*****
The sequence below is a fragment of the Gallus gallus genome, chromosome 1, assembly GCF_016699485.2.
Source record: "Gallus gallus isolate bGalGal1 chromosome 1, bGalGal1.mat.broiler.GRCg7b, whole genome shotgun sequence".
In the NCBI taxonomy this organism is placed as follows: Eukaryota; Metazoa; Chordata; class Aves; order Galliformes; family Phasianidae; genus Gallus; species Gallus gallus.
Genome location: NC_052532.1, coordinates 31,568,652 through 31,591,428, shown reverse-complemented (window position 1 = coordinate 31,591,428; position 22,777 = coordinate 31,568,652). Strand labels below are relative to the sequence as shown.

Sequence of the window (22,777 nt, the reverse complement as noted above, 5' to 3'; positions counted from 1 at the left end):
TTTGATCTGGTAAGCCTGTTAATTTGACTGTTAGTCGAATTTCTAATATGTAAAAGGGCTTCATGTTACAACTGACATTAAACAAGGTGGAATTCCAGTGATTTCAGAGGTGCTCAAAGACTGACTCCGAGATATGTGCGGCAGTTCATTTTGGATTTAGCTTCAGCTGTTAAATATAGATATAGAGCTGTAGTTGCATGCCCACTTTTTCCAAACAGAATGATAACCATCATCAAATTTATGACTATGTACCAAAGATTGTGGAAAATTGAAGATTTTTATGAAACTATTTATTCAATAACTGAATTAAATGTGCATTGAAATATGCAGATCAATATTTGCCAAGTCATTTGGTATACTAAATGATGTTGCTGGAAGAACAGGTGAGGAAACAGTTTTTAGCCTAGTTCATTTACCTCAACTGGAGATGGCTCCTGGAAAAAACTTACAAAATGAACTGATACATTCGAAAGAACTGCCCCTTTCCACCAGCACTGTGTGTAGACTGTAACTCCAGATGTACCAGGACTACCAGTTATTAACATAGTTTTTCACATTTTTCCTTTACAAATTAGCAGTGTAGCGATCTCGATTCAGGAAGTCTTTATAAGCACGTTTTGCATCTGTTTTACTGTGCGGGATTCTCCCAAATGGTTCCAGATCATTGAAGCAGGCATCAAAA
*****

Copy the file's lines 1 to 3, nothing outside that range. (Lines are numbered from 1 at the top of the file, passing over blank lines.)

The sequence below is a fragment of the Gallus gallus genome, chromosome 1, assembly GCF_016699485.2.
Source record: "Gallus gallus isolate bGalGal1 chromosome 1, bGalGal1.mat.broiler.GRCg7b, whole genome shotgun sequence".
In the NCBI taxonomy this organism is placed as follows: Eukaryota; Metazoa; Chordata; class Aves; order Galliformes; family Phasianidae; genus Gallus; species Gallus gallus.